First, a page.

THE city’s representatives are not among a group of 42 Tory MPs who have signed a letter rejecting self-regulation of the press.
Conservatives Mark Lancaster and Iain Stewart have not put their names to the missive, which calls for an independent regulator.
Leading Tory Cabinet ministers, including Michael Gove and Eric Pickles, have previously suggested that statutory regulation was not acceptable for them.
While the letter – signed by, among others, both of neighbouring Northampton’s MPs Brian Binley and Andrea Leadsom – admits talk of such regulation would ‘cloud the debate,’ it does reject a beefed-up form of press self-regulaation.
It comes in the wake of the Leveson enquiry, with Lord Justice Leveson due to give his verdict on the future of the press in the near future.
The full text of the letter reads: ‘After eight months, 650 witnesses and 6,000 pages of evidence submitted to the Leveson Inquiry, we can be clear about two things. Firstly, that a free press is essential for a free society. Secondly, that there are fundamental weaknesses in the current model of self regulation which cannot be ignored.
‘No one wants our media controlled by the government but, to be credible, any new regulator must be independent ofthe press as well as from politicians. We are concerned that the current proposal put forward by the newspaper industry would lack independence and risks being an unstable model destined to fail, like previous initiatives over the past sixty years. These concerns are shared by the NUJ.
‘We agree with the Prime Minister that obsessive argument about the principle of statutory regulation can cloud the debate. Instead we must do what is necessary to create a genuinely independent system. The Defamation Bill is currently going through parliament with the support of all parties and the newspaper industry. This proves that, when people try, it is possible to make sensible changes to the law.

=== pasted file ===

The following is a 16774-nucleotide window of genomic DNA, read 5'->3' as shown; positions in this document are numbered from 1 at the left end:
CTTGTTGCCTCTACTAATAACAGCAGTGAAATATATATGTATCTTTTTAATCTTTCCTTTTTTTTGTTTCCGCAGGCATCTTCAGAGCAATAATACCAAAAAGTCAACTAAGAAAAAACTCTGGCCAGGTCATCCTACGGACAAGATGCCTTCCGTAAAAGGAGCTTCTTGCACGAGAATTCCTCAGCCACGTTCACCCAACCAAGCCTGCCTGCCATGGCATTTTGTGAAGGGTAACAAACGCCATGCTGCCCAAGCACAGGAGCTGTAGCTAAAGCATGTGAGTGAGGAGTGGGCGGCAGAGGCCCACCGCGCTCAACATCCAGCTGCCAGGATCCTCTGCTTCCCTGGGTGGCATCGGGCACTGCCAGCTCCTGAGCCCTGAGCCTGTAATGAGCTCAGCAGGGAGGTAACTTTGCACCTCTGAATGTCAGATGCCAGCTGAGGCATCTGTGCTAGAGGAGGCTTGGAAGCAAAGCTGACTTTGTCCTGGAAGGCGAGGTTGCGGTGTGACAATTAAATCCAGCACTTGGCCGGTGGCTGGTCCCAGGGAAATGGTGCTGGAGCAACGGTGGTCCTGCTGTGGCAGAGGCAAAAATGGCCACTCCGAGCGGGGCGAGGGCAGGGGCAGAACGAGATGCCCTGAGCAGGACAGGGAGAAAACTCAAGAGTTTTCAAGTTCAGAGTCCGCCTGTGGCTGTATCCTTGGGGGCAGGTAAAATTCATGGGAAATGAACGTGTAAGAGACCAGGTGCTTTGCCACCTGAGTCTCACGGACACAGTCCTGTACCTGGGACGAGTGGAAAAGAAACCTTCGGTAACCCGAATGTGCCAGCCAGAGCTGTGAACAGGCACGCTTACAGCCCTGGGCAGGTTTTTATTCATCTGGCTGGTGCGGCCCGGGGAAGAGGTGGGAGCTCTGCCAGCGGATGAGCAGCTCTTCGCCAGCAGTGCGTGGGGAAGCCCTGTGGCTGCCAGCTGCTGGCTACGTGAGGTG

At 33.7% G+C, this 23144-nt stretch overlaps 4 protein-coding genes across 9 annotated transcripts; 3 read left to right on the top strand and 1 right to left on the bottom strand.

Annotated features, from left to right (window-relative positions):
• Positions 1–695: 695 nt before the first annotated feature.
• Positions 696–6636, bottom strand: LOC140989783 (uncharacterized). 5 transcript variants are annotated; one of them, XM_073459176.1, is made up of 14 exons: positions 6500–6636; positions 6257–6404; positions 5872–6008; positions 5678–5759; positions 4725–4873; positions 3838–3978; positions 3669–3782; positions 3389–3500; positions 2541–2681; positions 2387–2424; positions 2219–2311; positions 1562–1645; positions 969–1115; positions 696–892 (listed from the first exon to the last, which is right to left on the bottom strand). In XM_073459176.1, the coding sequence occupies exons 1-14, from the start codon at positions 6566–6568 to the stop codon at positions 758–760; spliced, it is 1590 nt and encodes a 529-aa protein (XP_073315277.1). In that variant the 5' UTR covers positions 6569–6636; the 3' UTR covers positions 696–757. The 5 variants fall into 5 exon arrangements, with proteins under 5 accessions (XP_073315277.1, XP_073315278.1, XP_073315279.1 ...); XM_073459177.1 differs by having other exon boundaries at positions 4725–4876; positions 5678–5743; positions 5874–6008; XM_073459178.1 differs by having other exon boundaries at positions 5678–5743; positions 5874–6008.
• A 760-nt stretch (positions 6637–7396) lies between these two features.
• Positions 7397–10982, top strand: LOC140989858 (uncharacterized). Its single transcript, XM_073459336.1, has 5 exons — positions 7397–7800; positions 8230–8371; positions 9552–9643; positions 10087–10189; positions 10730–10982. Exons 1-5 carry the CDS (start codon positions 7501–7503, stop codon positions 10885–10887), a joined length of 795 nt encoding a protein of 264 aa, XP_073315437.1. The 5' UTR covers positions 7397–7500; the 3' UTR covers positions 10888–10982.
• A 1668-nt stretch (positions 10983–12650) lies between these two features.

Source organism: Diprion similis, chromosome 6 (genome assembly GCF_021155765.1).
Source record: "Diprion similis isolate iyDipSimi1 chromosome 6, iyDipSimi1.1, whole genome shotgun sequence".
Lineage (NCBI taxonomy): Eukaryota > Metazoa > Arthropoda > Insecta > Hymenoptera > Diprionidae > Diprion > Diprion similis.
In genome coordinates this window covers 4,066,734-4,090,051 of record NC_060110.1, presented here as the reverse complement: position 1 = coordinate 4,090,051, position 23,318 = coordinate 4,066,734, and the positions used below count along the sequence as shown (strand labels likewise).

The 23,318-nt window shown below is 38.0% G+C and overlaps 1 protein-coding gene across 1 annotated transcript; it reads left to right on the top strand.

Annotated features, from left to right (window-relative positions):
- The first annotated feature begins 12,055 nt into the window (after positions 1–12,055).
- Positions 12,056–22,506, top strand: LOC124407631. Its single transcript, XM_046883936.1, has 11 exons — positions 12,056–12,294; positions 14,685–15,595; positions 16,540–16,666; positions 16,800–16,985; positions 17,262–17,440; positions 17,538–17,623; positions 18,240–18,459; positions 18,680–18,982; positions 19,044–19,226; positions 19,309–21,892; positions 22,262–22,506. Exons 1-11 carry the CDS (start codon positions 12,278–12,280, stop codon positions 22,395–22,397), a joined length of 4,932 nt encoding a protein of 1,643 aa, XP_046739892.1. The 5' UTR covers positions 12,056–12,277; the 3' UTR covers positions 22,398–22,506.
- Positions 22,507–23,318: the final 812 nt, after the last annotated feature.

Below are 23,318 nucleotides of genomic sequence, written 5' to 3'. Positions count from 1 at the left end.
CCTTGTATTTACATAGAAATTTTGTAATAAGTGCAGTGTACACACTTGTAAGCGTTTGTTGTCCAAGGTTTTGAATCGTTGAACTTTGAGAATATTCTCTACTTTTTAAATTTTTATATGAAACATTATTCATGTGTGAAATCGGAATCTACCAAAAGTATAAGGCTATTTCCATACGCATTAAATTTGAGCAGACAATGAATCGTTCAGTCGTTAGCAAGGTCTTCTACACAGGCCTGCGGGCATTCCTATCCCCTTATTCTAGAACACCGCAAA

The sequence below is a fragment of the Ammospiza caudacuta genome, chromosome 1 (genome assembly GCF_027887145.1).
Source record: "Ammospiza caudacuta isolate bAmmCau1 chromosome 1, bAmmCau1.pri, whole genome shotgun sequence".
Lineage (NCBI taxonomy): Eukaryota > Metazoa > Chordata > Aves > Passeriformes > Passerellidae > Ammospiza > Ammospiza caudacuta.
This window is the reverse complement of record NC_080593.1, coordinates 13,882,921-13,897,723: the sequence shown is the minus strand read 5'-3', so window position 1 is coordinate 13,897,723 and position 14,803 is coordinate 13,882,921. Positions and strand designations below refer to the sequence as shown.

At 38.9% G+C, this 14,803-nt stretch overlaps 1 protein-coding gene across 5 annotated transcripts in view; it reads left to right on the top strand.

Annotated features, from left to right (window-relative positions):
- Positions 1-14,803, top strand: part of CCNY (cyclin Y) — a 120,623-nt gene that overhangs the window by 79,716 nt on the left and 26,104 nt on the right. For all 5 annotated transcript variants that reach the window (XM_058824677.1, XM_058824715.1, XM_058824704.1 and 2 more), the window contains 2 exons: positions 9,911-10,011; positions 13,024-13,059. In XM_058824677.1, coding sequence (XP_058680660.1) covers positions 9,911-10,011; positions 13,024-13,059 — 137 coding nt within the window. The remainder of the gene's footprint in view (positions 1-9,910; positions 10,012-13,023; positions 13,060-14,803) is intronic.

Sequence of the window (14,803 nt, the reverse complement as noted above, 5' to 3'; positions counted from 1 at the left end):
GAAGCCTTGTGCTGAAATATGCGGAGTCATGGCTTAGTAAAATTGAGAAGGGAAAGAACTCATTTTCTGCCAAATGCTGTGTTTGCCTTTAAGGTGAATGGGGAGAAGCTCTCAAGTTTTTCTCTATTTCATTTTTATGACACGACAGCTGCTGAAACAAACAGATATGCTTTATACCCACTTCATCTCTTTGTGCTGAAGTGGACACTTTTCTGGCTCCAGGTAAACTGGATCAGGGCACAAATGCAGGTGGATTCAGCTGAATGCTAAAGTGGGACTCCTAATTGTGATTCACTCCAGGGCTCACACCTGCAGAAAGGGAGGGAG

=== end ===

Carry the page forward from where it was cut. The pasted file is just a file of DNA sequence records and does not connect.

‘We should also keep some perspective: the introduction of the Legal Services Board in statute has not compromised the independence of the legal profession. The Jimmy Savile scandal was exposed by ITV and the Winterbourne View care home scandal was exposed by the BBC, both of whom are regulated by the Broadcasting Act. While no one is suggesting similar laws for newspapers, it is not credible to suggest that broadcasters such as Sky News, ITV or the BBC have their agenda dictated by the government of the day.
‘The worst excesses of the press have stemmed from the fact that the public interest defence has been too elastic and, all too often, has meant whatever editors wanted it to mean. To protect both robust journalism and the public, it is now essential to establish a single standard for assessing the public interest test which can be applied independently and consistently.
‘The Prime Minister was right to set up the Leveson Inquiry. While it has been uncomfortable for both politicians and the press, it also represents a once in a generation opportunity to put things right and Parliament must not duck the challenge.’